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Six degrees

Kylie Knott

 

Zhang Yimou has been in the news amid claims the film director (right), one of China’s finest, broke the mainland’s strict family planning laws. By fathering seven children in two marriages and relationships with two other women, he now faces fines of more than US$26 million. Zhang’s work includes Red Sorghum, Raise the Red Lantern and Hero. He also oversaw the production of the opening and closing ceremonies of the 2008 Olympics in Beijing and, in 1998, directed an acclaimed version of the opera Turandot, written by Giacomo Puccini …

 

Born in 1858, Giacomo Antonio Domenico Michele Secondo Maria Puccini was an Italian composer and one of the greatest exponents of verismo, or realism, in opera. A habitual smoker, he died in 1924 of complications related to throat cancer. When news of his death reached Rome, a performance of his La bohème was stopped and the orchestra struck up Chopin’s Funeral March instead. His life had almost been cut short in 1903 by a car crash, which delayed the completion of Madama Butterfly. That opera would become one of the most performed worldwide and, in 1915, was made into a silent film directed by Sidney Olcott and starring Canadian-American actress Mary Pickford …

 

Known as “America’s Sweetheart” and “The girl with the curls”, Pickford, born in 1892, was a Hollywood heavyweight: a co-founder of the film studio United Artists and one of the 36 founders of the Academy of Motion Picture Arts and Sciences, she was also an astute businesswoman, becoming the first actress to negotiate for and receive a percentage of a film’s earnings. She divorced her first husband, actor Owen Moore, on March 2, 1920 and later that month married film star Douglas Fairbanks …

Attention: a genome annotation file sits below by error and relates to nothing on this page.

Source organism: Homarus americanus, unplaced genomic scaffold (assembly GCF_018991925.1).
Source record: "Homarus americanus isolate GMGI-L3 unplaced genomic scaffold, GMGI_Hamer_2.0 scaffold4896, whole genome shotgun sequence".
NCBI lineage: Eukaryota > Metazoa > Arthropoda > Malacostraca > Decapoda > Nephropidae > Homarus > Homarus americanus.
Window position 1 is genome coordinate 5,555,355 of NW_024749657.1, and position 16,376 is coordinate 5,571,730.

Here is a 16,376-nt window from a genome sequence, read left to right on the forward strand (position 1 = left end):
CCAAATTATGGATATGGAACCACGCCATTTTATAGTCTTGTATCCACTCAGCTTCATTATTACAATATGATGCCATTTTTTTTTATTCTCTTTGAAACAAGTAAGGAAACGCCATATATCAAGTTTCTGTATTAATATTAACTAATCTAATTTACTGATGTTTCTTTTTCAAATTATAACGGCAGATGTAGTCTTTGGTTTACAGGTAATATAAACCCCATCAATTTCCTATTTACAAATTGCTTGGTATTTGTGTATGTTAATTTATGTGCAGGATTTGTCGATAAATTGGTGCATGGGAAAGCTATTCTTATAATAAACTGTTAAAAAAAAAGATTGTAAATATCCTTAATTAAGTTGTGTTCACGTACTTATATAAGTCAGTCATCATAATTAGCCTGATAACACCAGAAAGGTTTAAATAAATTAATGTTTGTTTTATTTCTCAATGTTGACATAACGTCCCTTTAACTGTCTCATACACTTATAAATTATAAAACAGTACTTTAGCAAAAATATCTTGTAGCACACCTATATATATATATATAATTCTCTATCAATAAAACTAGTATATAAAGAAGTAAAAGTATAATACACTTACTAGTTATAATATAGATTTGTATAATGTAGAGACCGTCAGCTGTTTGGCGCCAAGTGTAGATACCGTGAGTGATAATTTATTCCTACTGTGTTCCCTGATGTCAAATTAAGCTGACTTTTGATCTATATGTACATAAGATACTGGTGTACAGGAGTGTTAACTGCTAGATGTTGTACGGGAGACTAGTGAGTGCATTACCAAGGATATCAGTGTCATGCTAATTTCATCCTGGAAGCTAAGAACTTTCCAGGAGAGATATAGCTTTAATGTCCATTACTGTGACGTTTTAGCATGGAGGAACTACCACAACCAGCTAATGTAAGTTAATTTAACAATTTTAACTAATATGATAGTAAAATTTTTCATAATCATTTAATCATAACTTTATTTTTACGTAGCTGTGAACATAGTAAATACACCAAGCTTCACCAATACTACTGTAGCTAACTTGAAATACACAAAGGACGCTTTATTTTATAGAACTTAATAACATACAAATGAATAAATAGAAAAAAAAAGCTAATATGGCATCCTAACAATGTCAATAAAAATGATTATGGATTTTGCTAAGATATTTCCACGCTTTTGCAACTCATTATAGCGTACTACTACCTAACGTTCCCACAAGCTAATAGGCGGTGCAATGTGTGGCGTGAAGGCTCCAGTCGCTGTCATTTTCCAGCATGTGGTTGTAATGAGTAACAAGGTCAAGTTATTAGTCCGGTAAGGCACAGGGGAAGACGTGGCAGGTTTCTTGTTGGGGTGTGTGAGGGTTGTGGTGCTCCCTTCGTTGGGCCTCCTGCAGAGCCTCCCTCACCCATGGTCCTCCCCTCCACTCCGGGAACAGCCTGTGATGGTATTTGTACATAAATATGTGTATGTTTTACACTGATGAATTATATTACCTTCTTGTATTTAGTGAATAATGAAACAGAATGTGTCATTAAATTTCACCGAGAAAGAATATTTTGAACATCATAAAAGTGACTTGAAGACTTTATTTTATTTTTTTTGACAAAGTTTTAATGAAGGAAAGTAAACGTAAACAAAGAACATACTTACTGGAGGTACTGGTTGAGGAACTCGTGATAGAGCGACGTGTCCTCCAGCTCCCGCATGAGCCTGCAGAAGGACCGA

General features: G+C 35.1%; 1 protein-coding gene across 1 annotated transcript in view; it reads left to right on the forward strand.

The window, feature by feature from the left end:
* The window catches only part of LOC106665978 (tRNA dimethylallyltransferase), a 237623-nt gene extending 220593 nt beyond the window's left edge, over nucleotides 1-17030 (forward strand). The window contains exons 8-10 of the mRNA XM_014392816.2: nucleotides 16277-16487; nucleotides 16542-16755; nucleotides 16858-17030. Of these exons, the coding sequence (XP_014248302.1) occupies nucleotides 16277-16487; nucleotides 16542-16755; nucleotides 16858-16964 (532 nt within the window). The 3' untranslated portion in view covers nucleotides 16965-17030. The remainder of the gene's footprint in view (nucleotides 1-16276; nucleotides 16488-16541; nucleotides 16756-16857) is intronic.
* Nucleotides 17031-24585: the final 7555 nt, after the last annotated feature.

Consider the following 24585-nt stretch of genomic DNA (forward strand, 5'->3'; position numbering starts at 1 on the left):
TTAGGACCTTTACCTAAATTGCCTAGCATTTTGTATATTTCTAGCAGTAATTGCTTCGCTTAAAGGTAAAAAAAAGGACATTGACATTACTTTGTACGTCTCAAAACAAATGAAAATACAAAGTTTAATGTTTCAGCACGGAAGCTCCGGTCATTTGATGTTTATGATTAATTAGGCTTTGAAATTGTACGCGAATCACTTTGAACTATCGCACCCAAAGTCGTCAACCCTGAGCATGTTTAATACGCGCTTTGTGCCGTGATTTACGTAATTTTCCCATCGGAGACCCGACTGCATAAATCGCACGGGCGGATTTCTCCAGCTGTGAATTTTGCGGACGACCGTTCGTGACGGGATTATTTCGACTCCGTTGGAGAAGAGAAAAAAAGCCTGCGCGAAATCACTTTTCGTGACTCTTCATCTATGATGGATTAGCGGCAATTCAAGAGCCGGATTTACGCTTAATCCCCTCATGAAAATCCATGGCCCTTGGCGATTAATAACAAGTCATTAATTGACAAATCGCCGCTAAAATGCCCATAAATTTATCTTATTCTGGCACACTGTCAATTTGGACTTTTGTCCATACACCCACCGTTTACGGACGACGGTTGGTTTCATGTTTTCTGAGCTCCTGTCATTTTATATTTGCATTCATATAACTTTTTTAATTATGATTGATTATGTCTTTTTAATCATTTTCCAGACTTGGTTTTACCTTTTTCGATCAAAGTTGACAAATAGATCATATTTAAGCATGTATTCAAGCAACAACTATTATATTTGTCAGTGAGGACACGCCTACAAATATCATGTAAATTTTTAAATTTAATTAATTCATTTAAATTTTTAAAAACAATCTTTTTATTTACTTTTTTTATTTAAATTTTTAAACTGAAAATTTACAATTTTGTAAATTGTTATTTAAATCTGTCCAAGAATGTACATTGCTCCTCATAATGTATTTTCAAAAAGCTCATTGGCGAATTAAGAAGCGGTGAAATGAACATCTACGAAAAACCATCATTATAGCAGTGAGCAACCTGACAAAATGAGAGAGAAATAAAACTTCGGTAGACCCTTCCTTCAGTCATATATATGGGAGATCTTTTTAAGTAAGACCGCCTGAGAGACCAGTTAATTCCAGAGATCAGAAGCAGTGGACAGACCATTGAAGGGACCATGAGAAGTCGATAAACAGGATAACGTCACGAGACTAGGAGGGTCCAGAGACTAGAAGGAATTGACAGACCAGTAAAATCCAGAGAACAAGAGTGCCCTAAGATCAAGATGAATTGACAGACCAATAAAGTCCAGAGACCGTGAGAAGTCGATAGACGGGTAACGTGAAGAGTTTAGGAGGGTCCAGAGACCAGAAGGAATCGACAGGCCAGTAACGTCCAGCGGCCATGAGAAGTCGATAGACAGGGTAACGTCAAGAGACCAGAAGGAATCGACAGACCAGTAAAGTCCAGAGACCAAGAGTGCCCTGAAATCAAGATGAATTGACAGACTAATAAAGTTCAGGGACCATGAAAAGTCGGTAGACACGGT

Famous for his swashbuckling roles in films such as Robin Hood and The Mark of Zorro, Fairbanks was a regular visitor to Shanghai in the decadent 1930s. “To me there are only five prominent cities in the world and Shanghai in my opinion occupies the limelight as the most colourful, interesting and progressive,” he once told a press conference at the Cathay Hotel (now the Fairmont Peace Hotel), where he often stayed. The art-deco hotel welcomed a slew of famous guests in the past, from Noel Coward (who penned Private Lives while staying in its penthouse) to Charlie Chaplin and writers George Bernard Shaw and J.G Ballard …

 

Born in Shanghai in 1930, Ballard is best known for Empire of the Sun, his semi-autobiographical 1984 novel about a British boy, Jamie Graham (Ballard’s own “J.G” stood for “James Graham”), growing up in the Chinese city and his experiences in a Japanese internment camp. In 1987, the book was made into a movie directed by Steven Spielberg. Along with John Malkovich, it starred a 13-year-old Christian Bale …

 

Bale is most famous for playing Batman. But, in 2011, he made headlines when he was stopped from visiting blind civil-rights activist Chen Guangcheng, who was under house arrest for his work exposing abuses under the mainland’s one-child policy. Bale, who stated at the time that he “just wanted to shake [Chen’s] hand and say what an inspiration he is”, was punched and denied access by security guards. Bale was in China to promote The Flowers of War. The actor had a lead role in the wartime drama, set in 30s Nanjing and directed by Zhang Yimou.

 

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